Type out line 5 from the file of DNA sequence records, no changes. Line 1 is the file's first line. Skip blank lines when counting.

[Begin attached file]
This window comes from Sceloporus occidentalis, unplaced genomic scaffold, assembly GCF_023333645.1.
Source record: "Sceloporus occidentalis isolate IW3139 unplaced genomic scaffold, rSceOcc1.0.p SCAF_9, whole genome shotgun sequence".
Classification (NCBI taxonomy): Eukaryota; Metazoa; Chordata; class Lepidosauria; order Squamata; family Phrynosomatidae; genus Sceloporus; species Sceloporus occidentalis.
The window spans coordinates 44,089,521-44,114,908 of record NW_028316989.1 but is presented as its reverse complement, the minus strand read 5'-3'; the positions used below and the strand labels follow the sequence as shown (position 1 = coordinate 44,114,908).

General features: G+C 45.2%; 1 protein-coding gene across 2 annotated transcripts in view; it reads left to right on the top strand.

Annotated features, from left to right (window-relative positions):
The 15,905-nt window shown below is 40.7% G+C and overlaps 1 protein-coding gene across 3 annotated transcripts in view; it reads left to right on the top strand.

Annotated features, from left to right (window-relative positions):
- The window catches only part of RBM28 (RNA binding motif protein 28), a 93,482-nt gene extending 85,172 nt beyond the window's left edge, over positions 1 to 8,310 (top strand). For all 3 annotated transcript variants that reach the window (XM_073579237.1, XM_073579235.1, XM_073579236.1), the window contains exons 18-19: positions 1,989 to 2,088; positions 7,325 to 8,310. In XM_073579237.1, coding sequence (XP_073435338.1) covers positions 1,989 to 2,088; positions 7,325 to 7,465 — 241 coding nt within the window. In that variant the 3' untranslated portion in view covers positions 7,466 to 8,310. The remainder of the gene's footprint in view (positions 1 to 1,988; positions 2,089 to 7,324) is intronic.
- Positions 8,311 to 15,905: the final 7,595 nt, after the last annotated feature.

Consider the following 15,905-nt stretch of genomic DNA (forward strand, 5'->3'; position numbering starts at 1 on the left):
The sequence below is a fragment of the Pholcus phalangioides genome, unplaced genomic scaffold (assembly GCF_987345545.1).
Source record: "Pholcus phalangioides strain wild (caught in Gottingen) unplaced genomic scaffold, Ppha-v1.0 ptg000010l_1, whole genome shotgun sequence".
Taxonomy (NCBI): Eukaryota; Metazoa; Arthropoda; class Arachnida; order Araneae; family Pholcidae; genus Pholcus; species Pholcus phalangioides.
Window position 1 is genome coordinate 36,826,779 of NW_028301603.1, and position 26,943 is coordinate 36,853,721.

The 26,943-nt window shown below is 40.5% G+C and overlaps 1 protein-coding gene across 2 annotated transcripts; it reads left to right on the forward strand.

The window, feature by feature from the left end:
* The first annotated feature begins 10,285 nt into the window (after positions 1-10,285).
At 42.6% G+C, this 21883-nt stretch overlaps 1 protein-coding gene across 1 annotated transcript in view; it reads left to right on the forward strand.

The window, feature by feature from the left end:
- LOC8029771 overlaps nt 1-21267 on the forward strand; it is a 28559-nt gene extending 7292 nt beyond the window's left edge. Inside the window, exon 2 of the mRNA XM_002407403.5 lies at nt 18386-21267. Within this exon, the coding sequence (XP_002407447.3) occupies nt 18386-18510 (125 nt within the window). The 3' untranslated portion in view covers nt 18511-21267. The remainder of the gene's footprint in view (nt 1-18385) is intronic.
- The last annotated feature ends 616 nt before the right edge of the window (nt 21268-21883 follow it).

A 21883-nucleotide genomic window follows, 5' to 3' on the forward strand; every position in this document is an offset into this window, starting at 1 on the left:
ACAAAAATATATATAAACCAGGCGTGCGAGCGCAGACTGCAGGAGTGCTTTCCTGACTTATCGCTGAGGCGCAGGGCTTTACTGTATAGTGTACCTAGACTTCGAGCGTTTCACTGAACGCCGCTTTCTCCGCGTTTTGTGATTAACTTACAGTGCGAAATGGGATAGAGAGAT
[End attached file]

General features: G+C 45.2%; 1 protein-coding gene across 2 annotated transcripts in view; it reads left to right on the top strand.